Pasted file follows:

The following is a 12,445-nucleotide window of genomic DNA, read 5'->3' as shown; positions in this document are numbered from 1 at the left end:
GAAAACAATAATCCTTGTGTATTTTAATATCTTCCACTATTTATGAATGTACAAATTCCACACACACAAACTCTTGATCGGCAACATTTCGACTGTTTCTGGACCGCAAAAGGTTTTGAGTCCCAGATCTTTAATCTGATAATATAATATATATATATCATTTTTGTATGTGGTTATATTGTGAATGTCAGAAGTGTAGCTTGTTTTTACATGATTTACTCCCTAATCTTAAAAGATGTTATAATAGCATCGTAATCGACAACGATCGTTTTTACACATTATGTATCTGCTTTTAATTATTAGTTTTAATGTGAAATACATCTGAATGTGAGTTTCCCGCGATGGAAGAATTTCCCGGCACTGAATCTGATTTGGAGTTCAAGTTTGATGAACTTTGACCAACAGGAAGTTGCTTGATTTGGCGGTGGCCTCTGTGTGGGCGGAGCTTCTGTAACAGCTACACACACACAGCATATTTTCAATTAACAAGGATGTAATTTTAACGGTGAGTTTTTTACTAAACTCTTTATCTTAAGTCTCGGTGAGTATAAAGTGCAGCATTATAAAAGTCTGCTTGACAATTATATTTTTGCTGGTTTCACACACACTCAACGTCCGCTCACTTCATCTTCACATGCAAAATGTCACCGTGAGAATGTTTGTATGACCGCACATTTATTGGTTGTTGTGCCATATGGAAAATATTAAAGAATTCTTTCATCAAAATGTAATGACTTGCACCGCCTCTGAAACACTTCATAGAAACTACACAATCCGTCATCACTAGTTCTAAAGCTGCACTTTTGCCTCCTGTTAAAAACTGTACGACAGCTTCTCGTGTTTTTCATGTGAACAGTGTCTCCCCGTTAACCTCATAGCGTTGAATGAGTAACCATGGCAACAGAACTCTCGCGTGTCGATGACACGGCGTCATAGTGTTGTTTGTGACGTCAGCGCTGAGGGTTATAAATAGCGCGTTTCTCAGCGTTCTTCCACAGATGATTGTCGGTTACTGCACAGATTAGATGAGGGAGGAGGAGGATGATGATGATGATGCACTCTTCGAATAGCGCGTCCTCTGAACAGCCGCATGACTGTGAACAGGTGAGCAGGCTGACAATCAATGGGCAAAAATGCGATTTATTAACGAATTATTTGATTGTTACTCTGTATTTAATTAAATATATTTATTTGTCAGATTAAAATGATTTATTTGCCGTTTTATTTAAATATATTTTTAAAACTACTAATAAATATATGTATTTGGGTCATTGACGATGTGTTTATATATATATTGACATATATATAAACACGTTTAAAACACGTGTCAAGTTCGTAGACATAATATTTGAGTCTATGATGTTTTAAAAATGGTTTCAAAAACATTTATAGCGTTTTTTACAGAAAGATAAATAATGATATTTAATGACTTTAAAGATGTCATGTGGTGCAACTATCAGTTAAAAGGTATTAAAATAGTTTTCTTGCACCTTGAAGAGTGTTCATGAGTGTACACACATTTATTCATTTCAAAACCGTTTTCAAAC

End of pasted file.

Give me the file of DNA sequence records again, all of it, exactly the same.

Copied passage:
The following is a 12,445-nucleotide window of genomic DNA, read 5'->3' as shown; positions in this document are numbered from 1 at the left end:
GAAAACAATAATCCTTGTGTATTTTAATATCTTCCACTATTTATGAATGTACAAATTCCACACACACAAACTCTTGATCGGCAACATTTCGACTGTTTCTGGACCGCAAAAGGTTTTGAGTCCCAGATCTTTAATCTGATAATATAATATATATATATCATTTTTGTATGTGGTTATATTGTGAATGTCAGAAGTGTAGCTTGTTTTTACATGATTTACTCCCTAATCTTAAAAGATGTTATAATAGCATCGTAATCGACAACGATCGTTTTTACACATTATGTATCTGCTTTTAATTATTAGTTTTAATGTGAAATACATCTGAATGTGAGTTTCCCGCGATGGAAGAATTTCCCGGCACTGAATCTGATTTGGAGTTCAAGTTTGATGAACTTTGACCAACAGGAAGTTGCTTGATTTGGCGGTGGCCTCTGTGTGGGCGGAGCTTCTGTAACAGCTACACACACACAGCATATTTTCAATTAACAAGGATGTAATTTTAACGGTGAGTTTTTTACTAAACTCTTTATCTTAAGTCTCGGTGAGTATAAAGTGCAGCATTATAAAAGTCTGCTTGACAATTATATTTTTGCTGGTTTCACACACACTCAACGTCCGCTCACTTCATCTTCACATGCAAAATGTCACCGTGAGAATGTTTGTATGACCGCACATTTATTGGTTGTTGTGCCATATGGAAAATATTAAAGAATTCTTTCATCAAAATGTAATGACTTGCACCGCCTCTGAAACACTTCATAGAAACTACACAATCCGTCATCACTAGTTCTAAAGCTGCACTTTTGCCTCCTGTTAAAAACTGTACGACAGCTTCTCGTGTTTTTCATGTGAACAGTGTCTCCCCGTTAACCTCATAGCGTTGAATGAGTAACCATGGCAACAGAACTCTCGCGTGTCGATGACACGGCGTCATAGTGTTGTTTGTGACGTCAGCGCTGAGGGTTATAAATAGCGCGTTTCTCAGCGTTCTTCCACAGATGATTGTCGGTTACTGCACAGATTAGATGAGGGAGGAGGAGGATGATGATGATGATGCACTCTTCGAATAGCGCGTCCTCTGAACAGCCGCATGACTGTGAACAGGTGAGCAGGCTGACAATCAATGGGCAAAAATGCGATTTATTAACGAATTATTTGATTGTTACTCTGTATTTAATTAAATATATTTATTTGTCAGATTAAAATGATTTATTTGCCGTTTTATTTAAATATATTTTTAAAACTACTAATAAATATATGTATTTGGGTCATTGACGATGTGTTTATATATATATTGACATATATATAAACACGTTTAAAACACGTGTCAAGTTCGTAGACATAATATTTGAGTCTATGATGTTTTAAAAATGGTTTCAAAAACATTTATAGCGTTTTTTACAGAAAGATAAATAATGATATTTAATGACTTTAAAGATGTCATGTGGTGCAACTATCAGTTAAAAGGTATTAAAATAGTTTTCTTGCACCTTGAAGAGTGTTCATGAGTGTACACACATTTATTCATTTCAAAACCGTTTTCAAAC